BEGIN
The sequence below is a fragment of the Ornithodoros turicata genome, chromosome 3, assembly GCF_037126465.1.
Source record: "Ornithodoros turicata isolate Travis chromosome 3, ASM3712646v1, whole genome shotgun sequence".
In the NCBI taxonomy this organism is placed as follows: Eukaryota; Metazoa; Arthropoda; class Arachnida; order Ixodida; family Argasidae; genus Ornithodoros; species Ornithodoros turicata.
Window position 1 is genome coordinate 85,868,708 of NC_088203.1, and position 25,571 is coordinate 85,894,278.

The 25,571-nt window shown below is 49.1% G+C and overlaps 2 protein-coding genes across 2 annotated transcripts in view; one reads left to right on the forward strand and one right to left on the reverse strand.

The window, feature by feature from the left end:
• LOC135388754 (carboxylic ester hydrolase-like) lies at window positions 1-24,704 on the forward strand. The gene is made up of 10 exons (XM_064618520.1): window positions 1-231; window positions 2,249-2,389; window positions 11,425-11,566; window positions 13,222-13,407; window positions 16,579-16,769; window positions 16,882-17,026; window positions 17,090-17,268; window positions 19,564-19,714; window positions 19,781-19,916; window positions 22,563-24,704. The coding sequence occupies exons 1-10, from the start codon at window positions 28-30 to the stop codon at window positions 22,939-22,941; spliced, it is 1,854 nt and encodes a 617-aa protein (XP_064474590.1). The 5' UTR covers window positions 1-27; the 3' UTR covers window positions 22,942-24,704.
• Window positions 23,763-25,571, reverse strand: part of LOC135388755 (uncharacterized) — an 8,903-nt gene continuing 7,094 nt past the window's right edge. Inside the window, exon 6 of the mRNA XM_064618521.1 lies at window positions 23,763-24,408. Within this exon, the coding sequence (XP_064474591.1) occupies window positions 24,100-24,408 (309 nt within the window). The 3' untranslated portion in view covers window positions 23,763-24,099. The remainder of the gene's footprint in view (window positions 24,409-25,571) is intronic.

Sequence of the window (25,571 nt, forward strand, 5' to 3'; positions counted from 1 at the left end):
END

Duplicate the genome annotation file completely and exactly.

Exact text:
The sequence below is a fragment of the Ornithodoros turicata genome, chromosome 3, assembly GCF_037126465.1.
Source record: "Ornithodoros turicata isolate Travis chromosome 3, ASM3712646v1, whole genome shotgun sequence".
In the NCBI taxonomy this organism is placed as follows: Eukaryota; Metazoa; Arthropoda; class Arachnida; order Ixodida; family Argasidae; genus Ornithodoros; species Ornithodoros turicata.
Window position 1 is genome coordinate 85,868,708 of NC_088203.1, and position 25,571 is coordinate 85,894,278.

The 25,571-nt window shown below is 49.1% G+C and overlaps 2 protein-coding genes across 2 annotated transcripts in view; one reads left to right on the forward strand and one right to left on the reverse strand.

The window, feature by feature from the left end:
• LOC135388754 (carboxylic ester hydrolase-like) lies at window positions 1-24,704 on the forward strand. The gene is made up of 10 exons (XM_064618520.1): window positions 1-231; window positions 2,249-2,389; window positions 11,425-11,566; window positions 13,222-13,407; window positions 16,579-16,769; window positions 16,882-17,026; window positions 17,090-17,268; window positions 19,564-19,714; window positions 19,781-19,916; window positions 22,563-24,704. The coding sequence occupies exons 1-10, from the start codon at window positions 28-30 to the stop codon at window positions 22,939-22,941; spliced, it is 1,854 nt and encodes a 617-aa protein (XP_064474590.1). The 5' UTR covers window positions 1-27; the 3' UTR covers window positions 22,942-24,704.
• Window positions 23,763-25,571, reverse strand: part of LOC135388755 (uncharacterized) — an 8,903-nt gene continuing 7,094 nt past the window's right edge. Inside the window, exon 6 of the mRNA XM_064618521.1 lies at window positions 23,763-24,408. Within this exon, the coding sequence (XP_064474591.1) occupies window positions 24,100-24,408 (309 nt within the window). The 3' untranslated portion in view covers window positions 23,763-24,099. The remainder of the gene's footprint in view (window positions 24,409-25,571) is intronic.

Sequence of the window (25,571 nt, forward strand, 5' to 3'; positions counted from 1 at the left end):